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Margot Robbie vs. Steven Seagal

The Oscars are over and it's time to start talking about Margot Robbie. Keen movie fans already know Ms. Robbie as the sizzling Australian actress who stole scenes from Leo DiCaprio in The Wolf of Wall Street and Will Smith in Focus .

The Oscars are over and it's time to start talking about Margot Robbie.

Keen movie fans already know Ms. Robbie as the sizzling Australian actress who stole scenes from Leo DiCaprio in The Wolf of Wall Street and Will Smith in Focus. And as pointed out earlier this week, "the moment she showed up in The Big Short was the moment you fell in love with the movie."

Margot Robbie has screen presence, and she's probably going to explode into superstardom this summer as Harley Quinn in Suicide Squad, the comic-geek highlight of the upcoming year. Even with Jared Leto playing the Joker, early word is Robbie steals the film.

This week, however, she's opposite Tina Fey in Whiskey Tango Foxtrot, a fish-out-of-water comedy-drama set during the war in Afghanistan; it's opening Friday at the Whistler Village 8. Fey stars as a kinda-sorta-based-on-real-life reporter who takes a job as a war correspondent in Afghanistan in the mid-2000s because she's single, childless, and searching for more in life. Think Eat Pray Love meets Three Kings, but instead of Ice Cube and Clooney it's Fey and Margot Robbie, who plays a sort of mentor role to Fey's all-American innocence.

Directed by Glenn Ficarra and John Requa (Crazy, Stupid, Love and Focus), Whiskey Foxtrot Tango is neither a solid comedy or a telling drama, but Fey's charisma holds it together with more than a little help from her supporting cast of war correspondents, who've spent so long in the "Kha-bubble" the conflict has become something of a party.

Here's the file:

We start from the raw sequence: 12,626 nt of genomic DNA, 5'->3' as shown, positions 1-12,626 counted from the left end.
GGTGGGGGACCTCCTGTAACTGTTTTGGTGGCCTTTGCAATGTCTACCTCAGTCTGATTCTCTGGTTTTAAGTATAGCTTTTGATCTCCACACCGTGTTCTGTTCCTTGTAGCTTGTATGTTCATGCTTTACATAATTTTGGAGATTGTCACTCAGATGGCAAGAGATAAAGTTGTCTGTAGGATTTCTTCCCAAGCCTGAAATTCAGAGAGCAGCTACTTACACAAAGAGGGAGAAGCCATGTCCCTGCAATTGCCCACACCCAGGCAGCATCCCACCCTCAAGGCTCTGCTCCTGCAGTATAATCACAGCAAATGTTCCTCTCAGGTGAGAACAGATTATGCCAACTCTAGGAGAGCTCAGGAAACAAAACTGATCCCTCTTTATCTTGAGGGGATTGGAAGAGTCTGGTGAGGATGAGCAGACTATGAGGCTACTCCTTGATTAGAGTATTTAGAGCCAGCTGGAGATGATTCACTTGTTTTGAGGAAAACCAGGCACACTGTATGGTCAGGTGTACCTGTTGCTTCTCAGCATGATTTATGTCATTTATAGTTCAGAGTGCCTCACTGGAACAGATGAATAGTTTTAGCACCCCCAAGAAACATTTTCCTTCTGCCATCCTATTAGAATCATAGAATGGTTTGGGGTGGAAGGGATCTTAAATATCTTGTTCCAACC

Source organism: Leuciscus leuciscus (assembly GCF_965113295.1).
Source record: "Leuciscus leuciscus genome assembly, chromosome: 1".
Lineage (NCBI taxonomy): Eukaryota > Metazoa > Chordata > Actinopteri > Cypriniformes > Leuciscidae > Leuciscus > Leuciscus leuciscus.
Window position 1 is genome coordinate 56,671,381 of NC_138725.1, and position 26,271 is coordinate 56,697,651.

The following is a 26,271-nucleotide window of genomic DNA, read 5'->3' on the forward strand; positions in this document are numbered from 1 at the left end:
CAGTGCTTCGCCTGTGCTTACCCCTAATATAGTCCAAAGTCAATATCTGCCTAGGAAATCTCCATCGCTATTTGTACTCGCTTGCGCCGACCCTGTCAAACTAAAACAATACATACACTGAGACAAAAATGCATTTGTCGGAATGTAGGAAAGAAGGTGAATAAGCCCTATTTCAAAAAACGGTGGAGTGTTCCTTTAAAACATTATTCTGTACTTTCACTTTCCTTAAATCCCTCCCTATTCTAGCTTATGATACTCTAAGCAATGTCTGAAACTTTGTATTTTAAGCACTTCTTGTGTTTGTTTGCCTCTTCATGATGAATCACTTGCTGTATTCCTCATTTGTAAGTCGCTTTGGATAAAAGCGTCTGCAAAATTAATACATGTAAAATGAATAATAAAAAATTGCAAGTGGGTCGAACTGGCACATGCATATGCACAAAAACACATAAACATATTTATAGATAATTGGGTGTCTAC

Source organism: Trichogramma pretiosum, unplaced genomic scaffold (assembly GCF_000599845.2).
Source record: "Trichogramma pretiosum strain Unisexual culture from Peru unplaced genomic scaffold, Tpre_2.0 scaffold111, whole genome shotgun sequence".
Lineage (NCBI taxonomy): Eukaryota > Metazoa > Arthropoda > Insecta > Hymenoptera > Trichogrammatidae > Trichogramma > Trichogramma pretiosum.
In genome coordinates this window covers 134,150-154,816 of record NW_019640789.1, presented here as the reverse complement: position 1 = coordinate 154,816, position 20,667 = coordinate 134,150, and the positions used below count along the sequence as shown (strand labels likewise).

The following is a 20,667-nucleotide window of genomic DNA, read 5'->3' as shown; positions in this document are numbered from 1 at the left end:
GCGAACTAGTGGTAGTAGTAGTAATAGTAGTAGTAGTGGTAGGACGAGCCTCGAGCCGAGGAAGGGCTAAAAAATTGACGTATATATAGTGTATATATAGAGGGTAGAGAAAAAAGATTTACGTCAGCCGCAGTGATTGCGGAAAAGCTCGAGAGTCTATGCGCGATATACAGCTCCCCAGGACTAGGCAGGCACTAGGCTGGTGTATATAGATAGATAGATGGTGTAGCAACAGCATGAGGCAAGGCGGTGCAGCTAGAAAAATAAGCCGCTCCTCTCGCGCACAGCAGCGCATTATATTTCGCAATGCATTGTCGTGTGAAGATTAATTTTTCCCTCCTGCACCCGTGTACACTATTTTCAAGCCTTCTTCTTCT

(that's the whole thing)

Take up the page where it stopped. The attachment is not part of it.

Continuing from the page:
Despite solid performances, the script is a bit jarbled and the overall effect is still a bit underwhelming. While there is some commentary to be found about an empowered American woman navigating a repressive society while also dealing with her own sense of being trapped in a mid-life crisis, there aren't really enough standout "WTF" moments considering that's the title of the film. (Except maybe that the role of Fey's Afghan guide went to white actor Christopher Abbot. He's great in the role but after the whitewashed Oscars last weekend, it certainly stands out as a prime example of exactly what everyone was talking about.)

Also opening, London Has Fallen is the sequel to it-made-money-so-of-course-there's-a-sequel Olympus Has Fallen. Aaron Eckhart is back as the president of the U.S. with his trusty Secret Service bodyguard Gerard Butler, and this time the duo is off to London, where all the world's leaders are gathering for the funeral of the British prime minister. With all the eggs in one basket you can guess what happens next.

London Has Fallen is about survival amidst chaos and tough guys being tough. If you don't expect more than that you'll probably be OK, plus it has Morgan Freeman talking a lot of politics and "not negotiating with terrorists" and that never gets old. But, as with too many action movies these days, the big-explosion digital effects look cheap and there isn't enough boots-on-the-ground ass-kicking to keep the action exciting. Sometimes a compound fracture has more effect than a destroyed bridge, and while Butler does an OK job, what this movie really needs is some old-school Steven Seagal.

Younger readers may not remember but from 1988 to 1995 a weirdly intense ponytailed aikido shitkicker named Steven Seagal made seven pretty solid flicks, with titles like Marked for Death, Under Siege, Hard to Kill, Out for Justice and Above the Law. The main draw was the creative and wince-inducing ways Segal would dispatch of the bad guys. You'd never seen a guy break someone's arm backwards at the elbow with the grace of Seagal. That style of hands-on, physical filmmaking is what a lot of these jump-cut, handheld computer explosion movies are missing nowadays.

The general consensus is that 1992's Under Siege is Seagal's best film. It's essentially Die Hard on a boat but it does co-star Gary Busey, Tommy Lee Jones and Baywatch babe Erika Eleniak jumping out of a birthday cake topless. For my money though, 1990's Marked For Death is darker, better, and all-time Seagal. It's about a retired DEA dude coming home to Chicago, only to find it infested with ruthless gangsters called the Jamaican Posse.

Amid all kinds of mean streets ass-kickery, Seagal ends up down in Kingston Town battling the notoriously badass gang leader Screwface, whose power comes from his two heads and four eyes. There's a nice twist at the ending too but mostly this one is just good, clean bone-crunching actioner fun where the hits hurt and the impacts resonate much more than most CGI crap of today.